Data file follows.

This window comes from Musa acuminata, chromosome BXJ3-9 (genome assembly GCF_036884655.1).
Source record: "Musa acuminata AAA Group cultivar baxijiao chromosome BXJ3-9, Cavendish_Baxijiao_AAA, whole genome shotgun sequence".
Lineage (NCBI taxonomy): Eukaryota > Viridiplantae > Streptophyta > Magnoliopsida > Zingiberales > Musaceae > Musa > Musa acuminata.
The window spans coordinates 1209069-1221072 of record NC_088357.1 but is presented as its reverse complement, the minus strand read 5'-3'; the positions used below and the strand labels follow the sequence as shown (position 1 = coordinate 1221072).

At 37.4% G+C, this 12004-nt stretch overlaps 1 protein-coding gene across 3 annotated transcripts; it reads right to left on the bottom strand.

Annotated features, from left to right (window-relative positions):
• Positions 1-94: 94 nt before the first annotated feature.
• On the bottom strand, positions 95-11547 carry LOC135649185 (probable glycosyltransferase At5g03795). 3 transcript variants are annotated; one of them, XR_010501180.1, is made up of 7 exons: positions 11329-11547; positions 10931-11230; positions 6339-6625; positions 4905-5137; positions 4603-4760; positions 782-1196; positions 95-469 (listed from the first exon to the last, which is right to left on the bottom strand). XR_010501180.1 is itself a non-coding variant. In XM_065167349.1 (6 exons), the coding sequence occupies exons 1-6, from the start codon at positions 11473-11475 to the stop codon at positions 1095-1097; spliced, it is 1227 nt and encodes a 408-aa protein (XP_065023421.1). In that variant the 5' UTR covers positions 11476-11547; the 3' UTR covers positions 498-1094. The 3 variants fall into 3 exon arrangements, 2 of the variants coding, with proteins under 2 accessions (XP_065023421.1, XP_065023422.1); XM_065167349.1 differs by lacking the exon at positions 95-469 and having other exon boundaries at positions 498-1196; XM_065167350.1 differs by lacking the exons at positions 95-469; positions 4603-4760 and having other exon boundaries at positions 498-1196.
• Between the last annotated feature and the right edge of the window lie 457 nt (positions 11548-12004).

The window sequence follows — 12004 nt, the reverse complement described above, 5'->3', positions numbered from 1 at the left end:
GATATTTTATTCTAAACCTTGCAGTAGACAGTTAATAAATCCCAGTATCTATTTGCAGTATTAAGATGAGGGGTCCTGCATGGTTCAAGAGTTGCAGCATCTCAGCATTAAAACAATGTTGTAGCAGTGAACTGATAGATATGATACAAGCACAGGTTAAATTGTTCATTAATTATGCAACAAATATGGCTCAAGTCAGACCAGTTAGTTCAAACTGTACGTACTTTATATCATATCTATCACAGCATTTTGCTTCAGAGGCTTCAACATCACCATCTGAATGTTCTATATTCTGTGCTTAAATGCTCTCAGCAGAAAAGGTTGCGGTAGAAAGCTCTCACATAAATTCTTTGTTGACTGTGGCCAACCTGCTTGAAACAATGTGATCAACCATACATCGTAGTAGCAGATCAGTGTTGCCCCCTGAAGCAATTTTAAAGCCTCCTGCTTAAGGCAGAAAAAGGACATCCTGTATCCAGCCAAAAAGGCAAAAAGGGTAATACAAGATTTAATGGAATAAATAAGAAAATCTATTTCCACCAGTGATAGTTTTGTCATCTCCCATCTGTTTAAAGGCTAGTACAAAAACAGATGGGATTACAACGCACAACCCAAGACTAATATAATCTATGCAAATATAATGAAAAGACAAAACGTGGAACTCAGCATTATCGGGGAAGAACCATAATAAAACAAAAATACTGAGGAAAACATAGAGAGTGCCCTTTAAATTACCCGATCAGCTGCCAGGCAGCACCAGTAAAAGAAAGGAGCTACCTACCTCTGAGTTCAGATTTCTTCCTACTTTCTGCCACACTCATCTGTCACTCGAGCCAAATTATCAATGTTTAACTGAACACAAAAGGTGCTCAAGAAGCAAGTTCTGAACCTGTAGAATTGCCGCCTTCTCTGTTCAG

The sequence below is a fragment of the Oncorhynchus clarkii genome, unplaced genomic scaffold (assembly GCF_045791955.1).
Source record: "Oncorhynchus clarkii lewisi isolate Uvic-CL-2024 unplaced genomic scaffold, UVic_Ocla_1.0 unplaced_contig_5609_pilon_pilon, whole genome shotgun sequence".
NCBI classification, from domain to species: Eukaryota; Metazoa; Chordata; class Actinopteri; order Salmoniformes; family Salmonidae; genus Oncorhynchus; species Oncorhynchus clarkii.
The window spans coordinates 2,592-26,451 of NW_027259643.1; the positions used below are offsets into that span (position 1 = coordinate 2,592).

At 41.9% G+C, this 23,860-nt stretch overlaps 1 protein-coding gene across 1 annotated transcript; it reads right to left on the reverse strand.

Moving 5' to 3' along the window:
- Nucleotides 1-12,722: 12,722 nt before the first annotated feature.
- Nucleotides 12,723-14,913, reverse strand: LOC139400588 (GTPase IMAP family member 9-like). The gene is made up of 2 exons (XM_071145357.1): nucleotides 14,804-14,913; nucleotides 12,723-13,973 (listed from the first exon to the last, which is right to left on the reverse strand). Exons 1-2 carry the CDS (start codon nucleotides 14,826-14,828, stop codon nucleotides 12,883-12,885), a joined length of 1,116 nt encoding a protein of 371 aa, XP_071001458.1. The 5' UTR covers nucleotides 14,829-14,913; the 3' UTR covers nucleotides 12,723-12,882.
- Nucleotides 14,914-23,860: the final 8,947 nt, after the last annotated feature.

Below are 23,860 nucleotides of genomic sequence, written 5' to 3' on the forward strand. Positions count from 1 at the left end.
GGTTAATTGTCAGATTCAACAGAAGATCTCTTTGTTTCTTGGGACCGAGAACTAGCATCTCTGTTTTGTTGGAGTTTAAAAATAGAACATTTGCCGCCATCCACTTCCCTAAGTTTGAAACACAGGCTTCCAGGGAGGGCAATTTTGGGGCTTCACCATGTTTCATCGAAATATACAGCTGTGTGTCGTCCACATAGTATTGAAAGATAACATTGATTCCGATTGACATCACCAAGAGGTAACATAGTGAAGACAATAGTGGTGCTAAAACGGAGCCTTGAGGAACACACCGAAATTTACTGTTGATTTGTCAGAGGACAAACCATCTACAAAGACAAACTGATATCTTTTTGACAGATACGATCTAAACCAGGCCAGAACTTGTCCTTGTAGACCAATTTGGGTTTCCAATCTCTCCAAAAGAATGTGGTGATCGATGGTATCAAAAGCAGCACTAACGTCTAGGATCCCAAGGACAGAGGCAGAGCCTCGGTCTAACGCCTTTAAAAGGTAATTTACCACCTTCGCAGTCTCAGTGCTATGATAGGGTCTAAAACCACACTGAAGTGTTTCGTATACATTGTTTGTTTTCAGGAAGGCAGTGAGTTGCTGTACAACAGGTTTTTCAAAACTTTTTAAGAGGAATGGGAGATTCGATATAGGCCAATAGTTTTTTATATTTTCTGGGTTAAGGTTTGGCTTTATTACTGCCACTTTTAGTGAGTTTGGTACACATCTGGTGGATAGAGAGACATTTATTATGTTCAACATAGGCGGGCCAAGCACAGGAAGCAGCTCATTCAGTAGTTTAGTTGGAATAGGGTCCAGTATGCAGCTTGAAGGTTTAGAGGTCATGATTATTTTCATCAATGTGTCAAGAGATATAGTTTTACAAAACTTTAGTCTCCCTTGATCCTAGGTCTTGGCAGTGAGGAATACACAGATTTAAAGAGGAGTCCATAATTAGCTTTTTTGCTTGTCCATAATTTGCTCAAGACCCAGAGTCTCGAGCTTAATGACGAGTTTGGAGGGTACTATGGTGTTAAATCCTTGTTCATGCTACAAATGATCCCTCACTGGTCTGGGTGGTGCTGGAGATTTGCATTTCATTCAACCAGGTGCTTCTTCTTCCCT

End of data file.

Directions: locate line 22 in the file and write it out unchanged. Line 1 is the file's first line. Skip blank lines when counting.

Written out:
GGTTAATTGTCAGATTCAACAGAAGATCTCTTTGTTTCTTGGGACCGAGAACTAGCATCTCTGTTTTGTTGGAGTTTAAAAATAGAACATTTGCCGCCATCCACTTCCCTAAGTTTGAAACACAGGCTTCCAGGGAGGGCAATTTTGGGGCTTCACCATGTTTCATCGAAATATACAGCTGTGTGTCGTCCACATAGTATTGAAAGATAACATTGATTCCGATTGACATCACCAAGAGGTAACATAGTGAAGACAATAGTGGTGCTAAAACGGAGCCTTGAGGAACACACCGAAATTTACTGTTGATTTGTCAGAGGACAAACCATCTACAAAGACAAACTGATATCTTTTTGACAGATACGATCTAAACCAGGCCAGAACTTGTCCTTGTAGACCAATTTGGGTTTCCAATCTCTCCAAAAGAATGTGGTGATCGATGGTATCAAAAGCAGCACTAACGTCTAGGATCCCAAGGACAGAGGCAGAGCCTCGGTCTAACGCCTTTAAAAGGTAATTTACCACCTTCGCAGTCTCAGTGCTATGATAGGGTCTAAAACCACACTGAAGTGTTTCGTATACATTGTTTGTTTTCAGGAAGGCAGTGAGTTGCTGTACAACAGGTTTTTCAAAACTTTTTAAGAGGAATGGGAGATTCGATATAGGCCAATAGTTTTTTATATTTTCTGGGTTAAGGTTTGGCTTTATTACTGCCACTTTTAGTGAGTTTGGTACACATCTGGTGGATAGAGAGACATTTATTATGTTCAACATAGGCGGGCCAAGCACAGGAAGCAGCTCATTCAGTAGTTTAGTTGGAATAGGGTCCAGTATGCAGCTTGAAGGTTTAGAGGTCATGATTATTTTCATCAATGTGTCAAGAGATATAGTTTTACAAAACTTTAGTCTCCCTTGATCCTAGGTCTTGGCAGTGAGGAATACACAGATTTAAAGAGGAGTCCATAATTAGCTTTTTTGCTTGTCCATAATTTGCTCAAGACCCAGAGTCTCGAGCTTAATGACGAGTTTGGAGGGTACTATGGTGTTAAATCCTTGTTCATGCTACAAATGATCCCTCACTGGTCTGGGTGGTGCTGGAGATTTGCATTTCATTCAACCAGGTGCTTCTTCTTCCCT